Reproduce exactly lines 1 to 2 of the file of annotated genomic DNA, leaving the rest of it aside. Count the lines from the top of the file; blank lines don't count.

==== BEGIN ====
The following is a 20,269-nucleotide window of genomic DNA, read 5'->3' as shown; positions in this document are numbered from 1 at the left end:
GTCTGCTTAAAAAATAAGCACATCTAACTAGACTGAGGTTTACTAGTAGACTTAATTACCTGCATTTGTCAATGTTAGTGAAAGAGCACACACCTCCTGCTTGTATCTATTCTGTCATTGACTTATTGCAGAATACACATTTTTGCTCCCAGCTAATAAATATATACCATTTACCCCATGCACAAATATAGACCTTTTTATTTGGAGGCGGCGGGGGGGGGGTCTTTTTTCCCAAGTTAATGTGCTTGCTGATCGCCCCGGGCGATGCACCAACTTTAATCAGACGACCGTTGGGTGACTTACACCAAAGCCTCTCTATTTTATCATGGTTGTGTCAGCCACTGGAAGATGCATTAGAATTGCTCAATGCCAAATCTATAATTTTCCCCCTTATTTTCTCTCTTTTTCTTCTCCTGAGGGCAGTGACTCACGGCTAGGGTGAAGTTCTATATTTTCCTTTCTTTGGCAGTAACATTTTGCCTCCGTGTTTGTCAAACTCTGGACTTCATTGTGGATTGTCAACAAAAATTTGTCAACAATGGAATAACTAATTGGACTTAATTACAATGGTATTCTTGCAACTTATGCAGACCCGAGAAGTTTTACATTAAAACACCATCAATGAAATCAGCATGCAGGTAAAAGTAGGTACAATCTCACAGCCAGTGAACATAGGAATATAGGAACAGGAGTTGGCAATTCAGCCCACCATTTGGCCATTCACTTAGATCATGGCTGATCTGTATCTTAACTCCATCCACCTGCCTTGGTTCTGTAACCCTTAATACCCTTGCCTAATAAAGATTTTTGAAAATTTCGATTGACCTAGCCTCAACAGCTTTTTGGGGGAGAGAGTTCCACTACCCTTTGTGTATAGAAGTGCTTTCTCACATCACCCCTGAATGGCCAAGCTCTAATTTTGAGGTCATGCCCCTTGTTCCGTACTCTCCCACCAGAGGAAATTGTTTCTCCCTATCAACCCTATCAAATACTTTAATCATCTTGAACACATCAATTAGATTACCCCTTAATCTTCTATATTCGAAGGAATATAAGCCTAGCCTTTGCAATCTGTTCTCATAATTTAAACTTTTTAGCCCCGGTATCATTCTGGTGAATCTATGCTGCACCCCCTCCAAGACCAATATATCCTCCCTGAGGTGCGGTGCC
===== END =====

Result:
The following is a 20,269-nucleotide window of genomic DNA, read 5'->3' as shown; positions in this document are numbered from 1 at the left end:
GTCTGCTTAAAAAATAAGCACATCTAACTAGACTGAGGTTTACTAGTAGACTTAATTACCTGCATTTGTCAATGTTAGTGAAAGAGCACACACCTCCTGCTTGTATCTATTCTGTCATTGACTTATTGCAGAATACACATTTTTGCTCCCAGCTAATAAATATATACCATTTACCCCATGCACAAATATAGACCTTTTTATTTGGAGGCGGCGGGGGGGGGGTCTTTTTTCCCAAGTTAATGTGCTTGCTGATCGCCCCGGGCGATGCACCAACTTTAATCAGACGACCGTTGGGTGACTTACACCAAAGCCTCTCTATTTTATCATGGTTGTGTCAGCCACTGGAAGATGCATTAGAATTGCTCAATGCCAAATCTATAATTTTCCCCCTTATTTTCTCTCTTTTTCTTCTCCTGAGGGCAGTGACTCACGGCTAGGGTGAAGTTCTATATTTTCCTTTCTTTGGCAGTAACATTTTGCCTCCGTGTTTGTCAAACTCTGGACTTCATTGTGGATTGTCAACAAAAATTTGTCAACAATGGAATAACTAATTGGACTTAATTACAATGGTATTCTTGCAACTTATGCAGACCCGAGAAGTTTTACATTAAAACACCATCAATGAAATCAGCATGCAGGTAAAAGTAGGTACAATCTCACAGCCAGTGAACATAGGAATATAGGAACAGGAGTTGGCAATTCAGCCCACCATTTGGCCATTCACTTAGATCATGGCTGATCTGTATCTTAACTCCATCCACCTGCCTTGGTTCTGTAACCCTTAATACCCTTGCCTAATAAAGATTTTTGAAAATTTCGATTGACCTAGCCTCAACAGCTTTTTGGGGGAGAGAGTTCCACTACCCTTTGTGTATAGAAGTGCTTTCTCACATCACCCCTGAATGGCCAAGCTCTAATTTTGAGGTCATGCCCCTTGTTCCGTACTCTCCCACCAGAGGAAATTGTTTCTCCCTATCAACCCTATCAAATACTTTAATCATCTTGAACACATCAATTAGATTACCCCTTAATCTTCTATATTCGAAGGAATATAAGCCTAGCCTTTGCAATCTGTTCTCATAATTTAAACTTTTTAGCCCCGGTATCATTCTGGTGAATCTATGCTGCACCCCCTCCAAGACCAATATATCCTCCCTGAGGTGCGGTGCC